Unrest in Hong Kong should serve as ‘warning’ to Taiwan, says diplomat
The “failure” of the so-called one-country, two-systems principle in Hong Kong is the underlying cause of the unrest in the former British colony, according to a top Taiwan diplomat.
Speaking exclusively to this website, Harry Tseng, ambassador of the Taipei Representative Office in the EU and Belgium, said it was “clear” that China wanted to impose the same one-country, two-systems formula on his country.
His comments come after the recent district council election results in Hong Kong, where pro-democracy candidates scored a landslide victory that some say amounted to support for anti-government protests.
Hong Kong’s leader said she would listen to public opinion after a landslide election victory by opponents of Chinese rule amid months of sometimes violent pro-democracy unrest.
Democratic candidates secured almost 90 percent of 452 district council seats in the poll, held during a rare weekend lull in clashes with police.
Last Wednesday, the last protestors left Polytechnic University in Hong Kong where they had been holed up for several days after violent clashes broke out between protesters and police on 16 November.
Tseng said, “The message to emerge from these results is that if you want to safeguard human rights and democracy you should support those political parties that are prepared to stand up to the Chinese Communist Party.”
His remarks come ahead of key presential and parliamentary elections in Taiwan on January 11.
“If you want to safeguard human rights and democracy you should support those political parties that are prepared to stand up to the Chinese Communist Party” Harry Tseng, ambassador of the Taipei Representative Office in the EU and Belgium
Tseng, who was speaking from his office in Brussels, says there was evidence of Chinese “interference” and “pressure” in the Taiwan election campaign.
He said the outcome of the Hong Kong regional elections were “encouraging” for pro-democracy forces, both in Hong Kong and in Taiwan which, he said, remains fearful of Chinese reunification.
“This was a record-breaking turnout in the Hong Kong elections and it is worth noting that 17 of the 18 districts resulted in a resounding victory for the pro-democracy camp.”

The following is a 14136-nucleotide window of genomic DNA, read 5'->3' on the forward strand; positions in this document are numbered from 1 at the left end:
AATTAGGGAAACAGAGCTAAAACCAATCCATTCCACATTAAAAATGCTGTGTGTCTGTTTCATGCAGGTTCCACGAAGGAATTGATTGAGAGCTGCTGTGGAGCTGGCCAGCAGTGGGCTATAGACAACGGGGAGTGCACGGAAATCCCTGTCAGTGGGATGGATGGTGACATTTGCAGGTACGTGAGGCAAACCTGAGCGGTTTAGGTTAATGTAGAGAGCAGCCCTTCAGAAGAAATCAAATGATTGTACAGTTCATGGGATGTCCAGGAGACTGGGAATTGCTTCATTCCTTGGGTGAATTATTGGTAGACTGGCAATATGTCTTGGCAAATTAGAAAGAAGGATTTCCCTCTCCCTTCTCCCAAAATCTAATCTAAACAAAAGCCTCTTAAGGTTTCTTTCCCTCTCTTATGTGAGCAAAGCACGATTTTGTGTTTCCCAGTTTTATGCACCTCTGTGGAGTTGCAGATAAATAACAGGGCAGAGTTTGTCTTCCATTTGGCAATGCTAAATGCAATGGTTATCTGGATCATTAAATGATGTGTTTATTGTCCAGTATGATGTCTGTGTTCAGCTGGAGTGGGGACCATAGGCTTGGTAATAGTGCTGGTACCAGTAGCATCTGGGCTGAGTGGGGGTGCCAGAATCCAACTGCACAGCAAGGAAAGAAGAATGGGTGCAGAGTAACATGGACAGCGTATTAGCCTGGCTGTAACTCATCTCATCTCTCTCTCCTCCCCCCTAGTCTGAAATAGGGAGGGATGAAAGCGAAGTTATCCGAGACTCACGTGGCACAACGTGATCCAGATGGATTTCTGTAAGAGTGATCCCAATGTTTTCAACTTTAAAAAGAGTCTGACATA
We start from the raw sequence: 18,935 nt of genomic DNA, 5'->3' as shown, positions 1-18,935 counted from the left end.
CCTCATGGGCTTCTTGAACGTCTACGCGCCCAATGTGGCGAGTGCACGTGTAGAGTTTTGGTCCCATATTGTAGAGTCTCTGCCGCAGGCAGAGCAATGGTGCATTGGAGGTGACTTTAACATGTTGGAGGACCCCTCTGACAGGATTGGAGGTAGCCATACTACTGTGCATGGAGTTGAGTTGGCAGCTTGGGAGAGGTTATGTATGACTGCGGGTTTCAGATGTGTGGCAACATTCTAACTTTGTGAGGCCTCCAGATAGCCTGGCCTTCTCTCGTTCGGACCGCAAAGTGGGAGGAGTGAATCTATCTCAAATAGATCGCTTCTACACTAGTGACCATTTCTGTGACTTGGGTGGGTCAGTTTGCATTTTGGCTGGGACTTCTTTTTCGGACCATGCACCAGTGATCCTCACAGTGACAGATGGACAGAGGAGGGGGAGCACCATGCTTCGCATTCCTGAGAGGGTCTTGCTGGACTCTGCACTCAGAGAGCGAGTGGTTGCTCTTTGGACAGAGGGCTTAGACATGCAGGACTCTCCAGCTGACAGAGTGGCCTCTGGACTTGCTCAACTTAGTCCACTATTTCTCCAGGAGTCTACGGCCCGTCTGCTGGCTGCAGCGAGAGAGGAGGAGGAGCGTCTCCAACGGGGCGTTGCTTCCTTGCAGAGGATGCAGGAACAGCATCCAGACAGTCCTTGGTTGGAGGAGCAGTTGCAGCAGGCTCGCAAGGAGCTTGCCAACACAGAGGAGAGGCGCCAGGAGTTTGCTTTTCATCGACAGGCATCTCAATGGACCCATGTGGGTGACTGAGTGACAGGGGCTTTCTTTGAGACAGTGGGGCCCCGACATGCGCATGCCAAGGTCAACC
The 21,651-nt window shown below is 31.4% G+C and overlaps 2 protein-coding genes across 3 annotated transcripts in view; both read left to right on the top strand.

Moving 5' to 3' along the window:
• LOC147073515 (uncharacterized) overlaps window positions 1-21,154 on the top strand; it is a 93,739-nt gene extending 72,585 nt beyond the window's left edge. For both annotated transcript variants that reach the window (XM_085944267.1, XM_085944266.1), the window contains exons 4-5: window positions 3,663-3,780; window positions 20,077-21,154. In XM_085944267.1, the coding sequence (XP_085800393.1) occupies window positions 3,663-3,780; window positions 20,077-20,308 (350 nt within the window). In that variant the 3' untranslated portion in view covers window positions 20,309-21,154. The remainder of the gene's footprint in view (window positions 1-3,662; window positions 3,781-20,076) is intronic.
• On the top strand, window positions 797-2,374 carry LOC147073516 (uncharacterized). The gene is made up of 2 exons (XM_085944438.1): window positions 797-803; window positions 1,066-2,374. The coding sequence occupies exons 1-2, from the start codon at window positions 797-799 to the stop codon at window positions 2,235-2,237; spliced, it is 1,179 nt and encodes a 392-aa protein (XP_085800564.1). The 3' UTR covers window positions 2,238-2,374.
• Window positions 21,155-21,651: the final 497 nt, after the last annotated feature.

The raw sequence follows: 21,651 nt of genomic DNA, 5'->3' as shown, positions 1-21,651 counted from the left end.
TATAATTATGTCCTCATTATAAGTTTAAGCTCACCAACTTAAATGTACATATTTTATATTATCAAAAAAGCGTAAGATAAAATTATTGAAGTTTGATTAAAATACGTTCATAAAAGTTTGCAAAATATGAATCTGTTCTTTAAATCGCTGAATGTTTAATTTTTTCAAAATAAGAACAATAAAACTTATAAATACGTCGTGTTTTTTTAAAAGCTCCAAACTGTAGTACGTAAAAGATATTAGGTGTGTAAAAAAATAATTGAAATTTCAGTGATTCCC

“This is all highly relevant for Taiwan because, with our own elections looming, it demonstrates that the struggle against Chinese oppression is best expressed via the ballot box in a democratic vote.”
“The Hong Kong experience shows that, while China seems determined to impose the system on Taiwan, the one-country, two-systems formula has no credibility.”
“What is happening in Hong Kong right now is of great personal interest in people in Taiwan, partly because many Taiwanese have family members in Hong Kong.”
“It should be remembered that the Hong Kong people are not seeking independence, but merely a faithful implementation of the agreement between the UK and China in 1984 which supposedly guarantees their rights.”
“Continued respect for fundamental rights and freedoms and the independence of the judiciary remain essential for the development of Hong Kong” Statement from the European Council
His remarks coincide with a statement from the European Council which voices concern about “the continuing rise in violence in Hong Kong.”
It says, “It is crucial that all sides exercise restraint and engage constructively in de-escalation efforts. Any violence is unacceptable.”
“Actions by the law enforcement authorities must remain strictly proportionate, while fundamental freedoms, including the right of peaceful assembly of Hongkongers, must be upheld.”
“Only confidence-building measures, including an inclusive and sincere dialogue, reconciliation and community engagement, can lead to a sustainable solution. A comprehensive inquiry into the violence, use of force and the root causes of the protests is a critical element in de-escalation efforts.”
The statement adds, “The European Union is willing to support all those who would work towards de-escalation and establishing such a dialogue.”
It also said that the district council elections on 24 November had sent “an important signal about the exercise of democratic rights and freedoms.”
“The European Union has close relations with Hong Kong under the ‘one-country, two-systems’ principle and strongly values its continued stability and prosperity.”
“Hong Kong’s high degree of autonomy must be preserved in line with international commitments. Continued respect for fundamental rights and freedoms and the independence of the judiciary remain essential for the development of Hong Kong.”
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